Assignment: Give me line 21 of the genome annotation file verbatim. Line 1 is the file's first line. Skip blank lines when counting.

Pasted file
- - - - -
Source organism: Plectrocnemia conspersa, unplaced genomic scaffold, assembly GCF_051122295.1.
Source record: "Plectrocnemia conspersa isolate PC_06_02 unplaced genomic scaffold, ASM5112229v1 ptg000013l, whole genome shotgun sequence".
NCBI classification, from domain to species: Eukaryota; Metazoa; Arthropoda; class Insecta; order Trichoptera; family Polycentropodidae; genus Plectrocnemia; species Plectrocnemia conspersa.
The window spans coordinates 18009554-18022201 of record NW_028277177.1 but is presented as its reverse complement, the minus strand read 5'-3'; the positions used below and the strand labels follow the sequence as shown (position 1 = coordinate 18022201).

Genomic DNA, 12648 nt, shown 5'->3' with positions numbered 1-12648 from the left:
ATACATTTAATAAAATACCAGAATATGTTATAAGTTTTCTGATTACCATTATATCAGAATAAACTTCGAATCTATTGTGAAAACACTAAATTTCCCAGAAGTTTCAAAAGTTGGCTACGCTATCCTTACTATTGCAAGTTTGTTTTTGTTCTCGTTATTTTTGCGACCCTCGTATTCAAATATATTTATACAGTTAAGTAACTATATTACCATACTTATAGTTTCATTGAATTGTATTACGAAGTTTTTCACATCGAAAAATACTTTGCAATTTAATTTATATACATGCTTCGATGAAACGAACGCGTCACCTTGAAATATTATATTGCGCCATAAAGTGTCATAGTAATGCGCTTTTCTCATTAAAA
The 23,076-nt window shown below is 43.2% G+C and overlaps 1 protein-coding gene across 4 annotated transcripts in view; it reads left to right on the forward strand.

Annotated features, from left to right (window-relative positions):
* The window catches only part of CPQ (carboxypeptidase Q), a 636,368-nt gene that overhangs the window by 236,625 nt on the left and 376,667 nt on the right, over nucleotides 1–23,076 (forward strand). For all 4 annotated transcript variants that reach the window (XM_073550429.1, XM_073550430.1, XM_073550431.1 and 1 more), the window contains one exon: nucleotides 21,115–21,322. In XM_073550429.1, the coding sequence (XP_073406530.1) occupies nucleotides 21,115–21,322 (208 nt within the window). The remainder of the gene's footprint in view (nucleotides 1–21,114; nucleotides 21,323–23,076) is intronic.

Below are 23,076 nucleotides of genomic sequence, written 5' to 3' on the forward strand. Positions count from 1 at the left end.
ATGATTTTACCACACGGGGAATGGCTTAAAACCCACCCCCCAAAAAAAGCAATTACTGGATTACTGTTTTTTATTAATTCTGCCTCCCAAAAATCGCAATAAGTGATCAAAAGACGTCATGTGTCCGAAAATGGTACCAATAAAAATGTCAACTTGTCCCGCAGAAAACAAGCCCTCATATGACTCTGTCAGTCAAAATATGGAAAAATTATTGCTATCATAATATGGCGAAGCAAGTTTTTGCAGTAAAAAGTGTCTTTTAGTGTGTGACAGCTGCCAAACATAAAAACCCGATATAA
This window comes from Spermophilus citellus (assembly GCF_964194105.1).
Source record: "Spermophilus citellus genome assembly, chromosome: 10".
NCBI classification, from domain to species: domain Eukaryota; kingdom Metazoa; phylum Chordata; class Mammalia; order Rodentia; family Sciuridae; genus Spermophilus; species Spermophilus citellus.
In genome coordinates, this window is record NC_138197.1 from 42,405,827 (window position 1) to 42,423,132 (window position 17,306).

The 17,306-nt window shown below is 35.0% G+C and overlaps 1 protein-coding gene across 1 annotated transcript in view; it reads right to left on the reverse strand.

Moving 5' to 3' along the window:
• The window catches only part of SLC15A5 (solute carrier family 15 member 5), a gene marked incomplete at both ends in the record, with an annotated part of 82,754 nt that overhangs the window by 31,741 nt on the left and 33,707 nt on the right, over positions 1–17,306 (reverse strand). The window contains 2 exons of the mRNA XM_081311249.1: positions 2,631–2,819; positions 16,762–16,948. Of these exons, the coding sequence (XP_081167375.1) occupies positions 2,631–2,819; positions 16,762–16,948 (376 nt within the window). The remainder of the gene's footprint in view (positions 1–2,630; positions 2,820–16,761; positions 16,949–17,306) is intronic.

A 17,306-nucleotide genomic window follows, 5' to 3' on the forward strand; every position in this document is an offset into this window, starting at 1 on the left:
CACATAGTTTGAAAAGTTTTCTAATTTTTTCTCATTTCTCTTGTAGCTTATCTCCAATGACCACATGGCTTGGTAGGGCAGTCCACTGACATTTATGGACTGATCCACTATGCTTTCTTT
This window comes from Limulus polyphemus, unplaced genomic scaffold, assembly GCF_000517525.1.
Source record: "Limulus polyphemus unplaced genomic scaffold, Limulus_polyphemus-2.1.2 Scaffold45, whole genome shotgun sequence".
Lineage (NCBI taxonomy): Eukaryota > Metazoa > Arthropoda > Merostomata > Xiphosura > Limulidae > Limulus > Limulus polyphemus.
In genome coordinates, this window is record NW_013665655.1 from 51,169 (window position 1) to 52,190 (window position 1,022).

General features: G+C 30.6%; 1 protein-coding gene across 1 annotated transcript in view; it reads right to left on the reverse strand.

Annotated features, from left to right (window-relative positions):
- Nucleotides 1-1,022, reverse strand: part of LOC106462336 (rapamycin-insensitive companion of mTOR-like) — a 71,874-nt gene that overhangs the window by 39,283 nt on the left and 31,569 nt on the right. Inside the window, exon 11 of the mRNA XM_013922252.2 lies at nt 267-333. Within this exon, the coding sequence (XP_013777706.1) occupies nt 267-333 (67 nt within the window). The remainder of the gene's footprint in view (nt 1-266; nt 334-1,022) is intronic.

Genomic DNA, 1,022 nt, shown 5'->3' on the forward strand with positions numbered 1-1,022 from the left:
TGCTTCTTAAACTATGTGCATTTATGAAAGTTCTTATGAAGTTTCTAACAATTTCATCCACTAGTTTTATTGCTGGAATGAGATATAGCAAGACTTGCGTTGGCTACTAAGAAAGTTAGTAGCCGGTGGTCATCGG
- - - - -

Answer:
This window comes from Limulus polyphemus, unplaced genomic scaffold, assembly GCF_000517525.1.